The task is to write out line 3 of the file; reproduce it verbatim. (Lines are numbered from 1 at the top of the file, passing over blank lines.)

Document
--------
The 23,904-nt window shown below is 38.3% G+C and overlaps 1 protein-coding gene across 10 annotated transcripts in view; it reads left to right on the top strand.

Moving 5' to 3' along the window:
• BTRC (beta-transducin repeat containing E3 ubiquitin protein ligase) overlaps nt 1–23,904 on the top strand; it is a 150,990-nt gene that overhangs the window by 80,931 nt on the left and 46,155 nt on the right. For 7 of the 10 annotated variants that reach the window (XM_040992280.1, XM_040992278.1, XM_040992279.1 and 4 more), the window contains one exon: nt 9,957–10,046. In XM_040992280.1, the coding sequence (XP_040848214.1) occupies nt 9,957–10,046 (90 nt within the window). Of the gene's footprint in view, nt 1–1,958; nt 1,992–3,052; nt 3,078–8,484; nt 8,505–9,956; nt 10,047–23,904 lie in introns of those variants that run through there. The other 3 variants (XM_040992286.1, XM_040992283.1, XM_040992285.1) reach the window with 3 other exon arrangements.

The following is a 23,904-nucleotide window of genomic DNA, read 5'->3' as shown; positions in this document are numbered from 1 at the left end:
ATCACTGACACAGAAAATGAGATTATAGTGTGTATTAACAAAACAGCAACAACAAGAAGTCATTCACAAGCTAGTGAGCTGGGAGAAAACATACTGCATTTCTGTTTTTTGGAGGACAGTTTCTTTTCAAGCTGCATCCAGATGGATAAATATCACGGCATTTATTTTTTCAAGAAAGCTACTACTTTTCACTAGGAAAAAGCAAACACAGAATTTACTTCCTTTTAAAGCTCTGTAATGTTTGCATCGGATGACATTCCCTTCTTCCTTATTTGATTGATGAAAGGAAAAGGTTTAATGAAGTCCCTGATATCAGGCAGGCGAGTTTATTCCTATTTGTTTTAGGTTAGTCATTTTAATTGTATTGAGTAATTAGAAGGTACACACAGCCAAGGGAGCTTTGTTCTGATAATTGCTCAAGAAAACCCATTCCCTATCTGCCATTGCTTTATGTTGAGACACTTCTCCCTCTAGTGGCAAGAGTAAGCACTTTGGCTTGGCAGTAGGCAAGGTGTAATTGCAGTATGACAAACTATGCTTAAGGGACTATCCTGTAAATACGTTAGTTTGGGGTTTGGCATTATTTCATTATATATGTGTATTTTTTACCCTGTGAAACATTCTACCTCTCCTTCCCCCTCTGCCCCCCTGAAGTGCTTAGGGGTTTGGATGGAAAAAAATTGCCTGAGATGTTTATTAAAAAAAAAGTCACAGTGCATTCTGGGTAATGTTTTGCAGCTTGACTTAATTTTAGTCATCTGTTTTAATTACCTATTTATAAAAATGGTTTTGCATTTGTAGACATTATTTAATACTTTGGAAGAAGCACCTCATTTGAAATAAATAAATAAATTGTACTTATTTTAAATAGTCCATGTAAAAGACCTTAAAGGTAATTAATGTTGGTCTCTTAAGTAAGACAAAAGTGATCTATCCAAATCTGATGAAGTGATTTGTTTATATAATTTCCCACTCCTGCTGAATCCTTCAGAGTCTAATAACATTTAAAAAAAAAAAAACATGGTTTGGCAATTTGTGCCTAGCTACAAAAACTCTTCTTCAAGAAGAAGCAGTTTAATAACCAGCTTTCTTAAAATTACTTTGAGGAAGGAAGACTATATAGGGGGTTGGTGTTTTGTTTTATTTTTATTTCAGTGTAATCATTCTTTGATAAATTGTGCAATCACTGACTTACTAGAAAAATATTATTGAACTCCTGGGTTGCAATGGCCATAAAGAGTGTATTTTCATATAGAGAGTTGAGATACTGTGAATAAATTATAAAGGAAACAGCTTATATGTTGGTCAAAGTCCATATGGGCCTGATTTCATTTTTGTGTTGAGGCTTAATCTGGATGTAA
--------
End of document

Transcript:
• BTRC (beta-transducin repeat containing E3 ubiquitin protein ligase) overlaps nt 1–23,904 on the top strand; it is a 150,990-nt gene that overhangs the window by 80,931 nt on the left and 46,155 nt on the right. For 7 of the 10 annotated variants that reach the window (XM_040992280.1, XM_040992278.1, XM_040992279.1 and 4 more), the window contains one exon: nt 9,957–10,046. In XM_040992280.1, the coding sequence (XP_040848214.1) occupies nt 9,957–10,046 (90 nt within the window). Of the gene's footprint in view, nt 1–1,958; nt 1,992–3,052; nt 3,078–8,484; nt 8,505–9,956; nt 10,047–23,904 lie in introns of those variants that run through there. The other 3 variants (XM_040992286.1, XM_040992283.1, XM_040992285.1) reach the window with 3 other exon arrangements.